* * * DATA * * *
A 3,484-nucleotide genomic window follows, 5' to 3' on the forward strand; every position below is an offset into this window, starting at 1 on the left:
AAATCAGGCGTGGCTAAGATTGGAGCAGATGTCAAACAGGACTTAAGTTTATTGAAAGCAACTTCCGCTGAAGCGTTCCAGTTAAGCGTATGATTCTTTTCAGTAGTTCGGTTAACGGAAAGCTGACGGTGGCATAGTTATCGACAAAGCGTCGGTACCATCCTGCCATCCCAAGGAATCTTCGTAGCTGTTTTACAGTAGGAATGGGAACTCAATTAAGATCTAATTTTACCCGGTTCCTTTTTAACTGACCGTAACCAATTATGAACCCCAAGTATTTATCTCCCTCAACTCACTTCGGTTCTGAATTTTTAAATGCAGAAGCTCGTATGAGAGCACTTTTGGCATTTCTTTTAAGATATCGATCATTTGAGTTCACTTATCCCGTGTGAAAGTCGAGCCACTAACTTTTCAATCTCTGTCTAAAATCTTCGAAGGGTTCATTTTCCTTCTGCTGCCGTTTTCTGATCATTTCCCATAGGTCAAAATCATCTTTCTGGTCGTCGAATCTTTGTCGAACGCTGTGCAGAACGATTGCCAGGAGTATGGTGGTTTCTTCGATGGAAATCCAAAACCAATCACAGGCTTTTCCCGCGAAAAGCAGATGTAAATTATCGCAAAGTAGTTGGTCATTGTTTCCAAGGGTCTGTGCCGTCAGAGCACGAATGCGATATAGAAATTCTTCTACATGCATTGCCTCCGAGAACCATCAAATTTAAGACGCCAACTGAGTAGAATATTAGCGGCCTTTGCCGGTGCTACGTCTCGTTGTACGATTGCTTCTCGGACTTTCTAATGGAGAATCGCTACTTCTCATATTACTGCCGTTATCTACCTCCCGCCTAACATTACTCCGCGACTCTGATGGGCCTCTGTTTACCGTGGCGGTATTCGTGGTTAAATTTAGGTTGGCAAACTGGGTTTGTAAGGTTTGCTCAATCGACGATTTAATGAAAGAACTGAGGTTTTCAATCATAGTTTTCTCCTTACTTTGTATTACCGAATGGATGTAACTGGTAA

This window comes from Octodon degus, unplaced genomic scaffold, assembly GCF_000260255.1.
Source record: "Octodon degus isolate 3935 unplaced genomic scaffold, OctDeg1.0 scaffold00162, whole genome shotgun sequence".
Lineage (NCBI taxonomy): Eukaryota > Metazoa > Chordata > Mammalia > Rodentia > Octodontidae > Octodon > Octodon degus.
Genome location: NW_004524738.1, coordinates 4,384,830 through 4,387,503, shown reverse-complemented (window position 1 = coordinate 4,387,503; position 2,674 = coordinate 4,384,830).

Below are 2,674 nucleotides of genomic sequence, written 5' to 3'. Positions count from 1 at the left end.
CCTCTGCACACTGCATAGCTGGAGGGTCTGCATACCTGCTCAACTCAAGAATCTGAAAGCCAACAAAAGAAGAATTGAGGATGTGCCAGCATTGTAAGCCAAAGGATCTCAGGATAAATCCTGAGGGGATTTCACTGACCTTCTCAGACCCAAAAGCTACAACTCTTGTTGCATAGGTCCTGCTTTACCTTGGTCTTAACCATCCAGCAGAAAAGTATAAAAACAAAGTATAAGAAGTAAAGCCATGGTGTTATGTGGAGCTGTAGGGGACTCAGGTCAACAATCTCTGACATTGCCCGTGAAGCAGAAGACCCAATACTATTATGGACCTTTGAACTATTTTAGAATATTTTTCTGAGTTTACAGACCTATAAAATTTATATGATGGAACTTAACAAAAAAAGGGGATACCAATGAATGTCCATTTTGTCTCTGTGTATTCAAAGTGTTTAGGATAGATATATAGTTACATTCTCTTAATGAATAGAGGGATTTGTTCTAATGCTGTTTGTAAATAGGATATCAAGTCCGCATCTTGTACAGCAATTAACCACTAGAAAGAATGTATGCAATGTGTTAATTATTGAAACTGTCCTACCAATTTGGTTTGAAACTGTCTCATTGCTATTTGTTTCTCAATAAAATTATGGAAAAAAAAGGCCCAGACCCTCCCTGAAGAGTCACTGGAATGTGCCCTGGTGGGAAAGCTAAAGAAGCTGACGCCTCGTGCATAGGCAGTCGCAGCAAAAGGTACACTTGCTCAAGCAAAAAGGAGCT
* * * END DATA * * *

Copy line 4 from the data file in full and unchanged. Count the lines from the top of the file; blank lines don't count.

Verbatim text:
Source record: "Octodon degus isolate 3935 unplaced genomic scaffold, OctDeg1.0 scaffold00162, whole genome shotgun sequence".